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Guitar sound

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Guitar sound

Postby Alchemy86 » Tue Dec 31, 2019 3:14 pm


I have this problem with my guitar sounding and I hope you can give me a few tips to understand what's going on.

I have Squire Cyclone guitar which I really like. I've had this small amp, Johnston 50w that friend gave it to me for free. It was not much, but with boss ds-1 I could get this smooth distrortion. The problem I'm having is that I asumed that if I buy a better amp for example, that my distortion would sound even better.

This is really hard to explain, but I will try. I like kind of a alternative smooth distortion. Lonts of gain. The problem is that I can't get this kind of distortion anywhere. So I dont know, maybe I'm deluded about the sound a guitar could have. I just bought Fender duo-sonic and a distortion is kind of raspy, ripped, to schratchy, to roughh in a way. And I want to have smooth, compressed distortion. It's like there is a space in frequency or something. I'm not that good at technically explaining that stuff.

It sounds ugly to me in a way. It's good for more rocky songs, but for alternative I want to have that compression. I can imagine this sound as a saw, so then you put an oil on it to be more smooth :D That's what I want. Right now I have Kustom KG100FX212 amp and I can't get that sound fully. I've also had Blackstar amp which was digital, and that was pretty much what I want, but I prefer the analog sound, so I like to have that kind of sound on analog amp. I somehow did with this small Johnson amp.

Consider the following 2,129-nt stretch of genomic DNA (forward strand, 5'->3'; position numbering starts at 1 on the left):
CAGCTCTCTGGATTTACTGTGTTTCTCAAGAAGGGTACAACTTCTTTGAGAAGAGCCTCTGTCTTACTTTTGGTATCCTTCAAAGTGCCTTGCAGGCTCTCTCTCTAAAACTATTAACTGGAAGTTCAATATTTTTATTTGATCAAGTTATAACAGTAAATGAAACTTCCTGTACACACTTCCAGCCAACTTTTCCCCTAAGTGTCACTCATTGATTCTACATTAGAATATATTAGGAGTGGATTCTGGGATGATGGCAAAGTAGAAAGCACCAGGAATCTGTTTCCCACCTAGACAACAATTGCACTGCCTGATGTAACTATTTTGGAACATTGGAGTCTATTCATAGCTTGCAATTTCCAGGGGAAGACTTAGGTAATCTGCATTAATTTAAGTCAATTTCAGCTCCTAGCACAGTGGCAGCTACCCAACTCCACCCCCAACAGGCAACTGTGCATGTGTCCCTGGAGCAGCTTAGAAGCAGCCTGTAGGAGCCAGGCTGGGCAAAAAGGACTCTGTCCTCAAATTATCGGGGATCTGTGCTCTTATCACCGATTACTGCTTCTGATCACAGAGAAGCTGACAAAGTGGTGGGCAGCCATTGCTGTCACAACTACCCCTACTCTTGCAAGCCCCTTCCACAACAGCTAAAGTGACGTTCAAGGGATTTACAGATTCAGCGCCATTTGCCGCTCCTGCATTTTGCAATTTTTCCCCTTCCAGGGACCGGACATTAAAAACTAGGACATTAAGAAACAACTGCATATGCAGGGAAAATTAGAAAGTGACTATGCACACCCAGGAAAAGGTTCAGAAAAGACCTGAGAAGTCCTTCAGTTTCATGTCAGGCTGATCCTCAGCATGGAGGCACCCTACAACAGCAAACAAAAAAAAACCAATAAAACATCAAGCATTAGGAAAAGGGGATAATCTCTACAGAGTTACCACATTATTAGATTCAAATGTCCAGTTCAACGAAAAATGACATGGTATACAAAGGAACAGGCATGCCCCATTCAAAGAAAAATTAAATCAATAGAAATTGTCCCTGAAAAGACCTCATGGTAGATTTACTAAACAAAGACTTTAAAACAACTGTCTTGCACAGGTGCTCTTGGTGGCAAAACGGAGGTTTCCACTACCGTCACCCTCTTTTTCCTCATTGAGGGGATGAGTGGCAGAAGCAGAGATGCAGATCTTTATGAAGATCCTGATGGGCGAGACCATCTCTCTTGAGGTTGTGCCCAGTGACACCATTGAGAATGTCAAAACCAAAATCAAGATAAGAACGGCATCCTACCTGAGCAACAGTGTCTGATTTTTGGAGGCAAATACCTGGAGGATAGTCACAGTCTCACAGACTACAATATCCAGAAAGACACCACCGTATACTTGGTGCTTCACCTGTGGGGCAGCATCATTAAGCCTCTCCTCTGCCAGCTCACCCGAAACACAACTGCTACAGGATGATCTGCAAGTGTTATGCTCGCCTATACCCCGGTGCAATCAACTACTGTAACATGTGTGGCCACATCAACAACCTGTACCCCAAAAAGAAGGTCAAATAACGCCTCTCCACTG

Also I did replace a potenciameter on Cyclone guitar and it seems that a distortion has changed to this wierd frequency. How is that even possible? Its like a guitar doesnt have a hambucker but single coil. But the same goes for this Fender duo sonic and it has hambuckers. I'm really confused. How to get this kind of smooth, liquid distortion? It is also about the feeling in my fingertips. I feel as a distortion is loosing a straight line in a way, and that is more up and down, but I like it to be smooth sounding and especialy to feel that way. Maybe I should a compressor pedal or Eq pedal for that?. Or do I need to find a certain amp to do it's job?

I hope you know what I'm talking about. Thank you for answers!
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Re: Guitar sound

Postby ef37a » Wed Jan 01, 2020 9:03 am

Happy new year Al'. I hope you will excuse the comments of a non-player? (I can tune one up and bash a few chords out but my playing days are long behind me)

Regarding the creation of a specific sound. That way madness lies! The forum columns are littered over the years with players searching for this Holy Grail. The "special amp" thing is especially liable to cause loss of head hair. A recent documentary said that Clapton searched for months for the amp he wanted. He found it (so it was said!) a Marshall (50W?) but you have to remember that he played ***** loud! Most of the time you cannot and would indeed be silly to sit by an amp chucking out 100dB+ SPL for more than a very few minutes.

So, you cannot really find your sound from what the Rock Gods do/did (and it is said at least one major band used tiny, 4W amps for recording?) What you CAN do is give the expert players here an idea of the sort of guitar sound you are after. ZZ Top? Dire Straights?

To rub salt into the wound! Say you do get the sound you seek 'in the room'? Getting that sound faithfully recorded so it sounds the same out of monitors is a whole other ball game.